3 Jujur 2012

These are my students from 3 Jujur 2012. Gonna miss this bunch of kids!

3 Amanah 2012

My 3 Amanah kids. They are normally a lot happier!

4 Usaha 2011

Best of luck guys!

5 Murni 2011

I will never forget all of you.

Choral Speaking Team 2012

Champions of Zone H (Pasir Gudang)

Sunday, February 17, 2013

Electric Ion Therapy, Aqua Detox: Bad Science and Rusty Footbath Revisionism

Have you ever tried electric ion therapy a.k.a. aqua detox? This therapy system works by immersing one's feet into saline water connected to an ionization device. After a while, one can see the initially clear water darkens with what claimed to be toxins from one's body. Out of curiosity I tried this a few days ago and was charged RM10 for 30 minutes of 'treatment'. I was actually expecting the 'toxins' to come out of my feet, but instead it was the metal plates in the ionization device that release the so-called 'toxins'. So in the whole 30 minutes I was being 'treated', my brain was trying to figure out the possibilities. When I was in school, I did several electrolysis experiments in Chemistry. This looks so like an electrolysis process, which means the whole thing is a fraud. Skeptical as I was, I decided to find out whether this therapy can really do as it claims.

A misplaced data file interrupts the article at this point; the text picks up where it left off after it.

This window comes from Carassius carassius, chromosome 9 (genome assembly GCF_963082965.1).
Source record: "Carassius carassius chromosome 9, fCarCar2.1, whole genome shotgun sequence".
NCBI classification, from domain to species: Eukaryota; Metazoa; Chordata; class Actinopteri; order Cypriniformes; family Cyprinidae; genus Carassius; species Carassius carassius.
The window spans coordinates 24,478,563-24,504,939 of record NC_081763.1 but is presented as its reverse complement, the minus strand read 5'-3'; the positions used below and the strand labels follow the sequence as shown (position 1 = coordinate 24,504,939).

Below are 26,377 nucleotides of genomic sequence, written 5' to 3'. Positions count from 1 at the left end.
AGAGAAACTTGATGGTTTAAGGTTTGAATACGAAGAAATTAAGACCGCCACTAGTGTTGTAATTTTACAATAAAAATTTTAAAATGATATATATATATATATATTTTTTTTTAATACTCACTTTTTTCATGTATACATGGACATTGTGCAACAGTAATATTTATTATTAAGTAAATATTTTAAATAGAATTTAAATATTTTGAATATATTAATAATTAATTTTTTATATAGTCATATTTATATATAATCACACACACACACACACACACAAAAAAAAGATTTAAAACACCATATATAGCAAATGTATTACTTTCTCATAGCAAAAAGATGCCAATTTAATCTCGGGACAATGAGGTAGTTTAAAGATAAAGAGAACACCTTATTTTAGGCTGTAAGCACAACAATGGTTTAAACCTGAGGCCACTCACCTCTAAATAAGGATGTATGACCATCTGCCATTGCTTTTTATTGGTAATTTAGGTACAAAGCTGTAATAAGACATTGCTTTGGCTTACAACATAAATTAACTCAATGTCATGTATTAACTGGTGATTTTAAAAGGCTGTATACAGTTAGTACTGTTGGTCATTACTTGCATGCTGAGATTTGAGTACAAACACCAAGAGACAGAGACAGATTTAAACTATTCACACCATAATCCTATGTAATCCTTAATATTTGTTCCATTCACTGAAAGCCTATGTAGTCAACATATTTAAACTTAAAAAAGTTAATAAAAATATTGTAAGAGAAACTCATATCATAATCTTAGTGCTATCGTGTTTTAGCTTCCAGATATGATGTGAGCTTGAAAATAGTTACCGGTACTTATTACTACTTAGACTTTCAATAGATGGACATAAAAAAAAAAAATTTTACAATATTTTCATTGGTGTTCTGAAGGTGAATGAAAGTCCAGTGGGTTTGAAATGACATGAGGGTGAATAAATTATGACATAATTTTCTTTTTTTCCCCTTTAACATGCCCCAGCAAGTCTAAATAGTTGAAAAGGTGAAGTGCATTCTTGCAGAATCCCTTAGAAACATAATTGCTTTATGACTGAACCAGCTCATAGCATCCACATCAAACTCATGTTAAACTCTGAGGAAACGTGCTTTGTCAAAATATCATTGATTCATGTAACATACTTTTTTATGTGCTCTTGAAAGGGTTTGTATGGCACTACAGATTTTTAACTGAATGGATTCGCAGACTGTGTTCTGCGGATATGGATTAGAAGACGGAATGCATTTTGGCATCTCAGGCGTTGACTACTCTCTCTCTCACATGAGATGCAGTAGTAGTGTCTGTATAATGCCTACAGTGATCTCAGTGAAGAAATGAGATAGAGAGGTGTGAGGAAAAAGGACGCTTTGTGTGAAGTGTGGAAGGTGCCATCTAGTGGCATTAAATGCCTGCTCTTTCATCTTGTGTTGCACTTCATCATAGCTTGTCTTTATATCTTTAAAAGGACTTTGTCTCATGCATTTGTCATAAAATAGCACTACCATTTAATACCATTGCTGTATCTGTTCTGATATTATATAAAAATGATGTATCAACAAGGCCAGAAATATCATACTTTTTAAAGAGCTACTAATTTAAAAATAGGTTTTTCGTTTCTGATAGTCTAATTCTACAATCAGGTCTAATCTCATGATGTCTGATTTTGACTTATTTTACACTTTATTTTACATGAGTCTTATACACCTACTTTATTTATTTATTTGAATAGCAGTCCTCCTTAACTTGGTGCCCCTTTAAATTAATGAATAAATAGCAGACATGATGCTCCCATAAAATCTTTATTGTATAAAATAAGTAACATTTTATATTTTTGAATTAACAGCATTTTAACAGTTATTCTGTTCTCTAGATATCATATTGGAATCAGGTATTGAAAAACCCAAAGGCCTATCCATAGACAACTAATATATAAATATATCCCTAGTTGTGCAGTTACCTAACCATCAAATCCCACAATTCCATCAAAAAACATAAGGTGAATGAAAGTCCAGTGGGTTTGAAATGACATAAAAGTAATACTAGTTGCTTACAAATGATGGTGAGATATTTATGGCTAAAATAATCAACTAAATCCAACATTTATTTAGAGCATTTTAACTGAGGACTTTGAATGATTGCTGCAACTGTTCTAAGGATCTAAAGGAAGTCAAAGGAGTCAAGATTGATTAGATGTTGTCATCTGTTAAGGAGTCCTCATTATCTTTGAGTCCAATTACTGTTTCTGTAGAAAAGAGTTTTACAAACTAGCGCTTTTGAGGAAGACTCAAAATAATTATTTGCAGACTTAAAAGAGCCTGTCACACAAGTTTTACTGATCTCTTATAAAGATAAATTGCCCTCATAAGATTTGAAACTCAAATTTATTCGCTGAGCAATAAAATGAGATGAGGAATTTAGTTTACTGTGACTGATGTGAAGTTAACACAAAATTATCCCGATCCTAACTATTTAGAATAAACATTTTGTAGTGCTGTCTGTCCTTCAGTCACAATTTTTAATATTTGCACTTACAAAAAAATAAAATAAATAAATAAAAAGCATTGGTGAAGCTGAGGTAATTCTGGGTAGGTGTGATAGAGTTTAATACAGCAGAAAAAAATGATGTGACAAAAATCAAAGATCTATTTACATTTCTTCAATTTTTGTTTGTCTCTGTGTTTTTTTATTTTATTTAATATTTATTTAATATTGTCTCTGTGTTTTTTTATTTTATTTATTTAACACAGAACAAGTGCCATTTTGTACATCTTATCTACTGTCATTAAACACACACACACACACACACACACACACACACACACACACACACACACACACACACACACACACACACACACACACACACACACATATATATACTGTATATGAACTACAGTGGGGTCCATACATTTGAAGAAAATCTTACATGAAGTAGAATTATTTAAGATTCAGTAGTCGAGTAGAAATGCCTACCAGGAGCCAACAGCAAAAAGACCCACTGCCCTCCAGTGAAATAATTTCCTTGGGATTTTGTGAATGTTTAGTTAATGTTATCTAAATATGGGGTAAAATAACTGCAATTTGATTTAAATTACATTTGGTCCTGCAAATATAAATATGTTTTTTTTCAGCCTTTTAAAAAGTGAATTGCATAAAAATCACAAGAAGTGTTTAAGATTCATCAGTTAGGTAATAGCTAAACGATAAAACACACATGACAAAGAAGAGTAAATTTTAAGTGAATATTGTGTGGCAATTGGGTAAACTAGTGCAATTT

Ray Girvan in his article “Dodgy Detox” concludes that this therapy is just an electrolysis reaction. The yellowish red particles are just oxidized iron that originate from the electrodes (metal plates). As to the brown colour, a number of critics, such as WicklowLass cited below, argue that foot detox machines are simply AC-DC transformers attached to ferrous electrodes that corrode to generate rust when used to electrolyse the saline water in the footbath.

This theory is backed up by some observers who have found by experiment that their feet didn’t need to be in the bath for the brown to appear. Ben Goldcare from The Guardian did a simple experiment to analyse the water before and after the detoxification process. It was found that the level of iron particles skyrocketed after the process. Other than that, urea and creatinine were not found in the analysed sample, meaning that there are no toxin that come out of the body.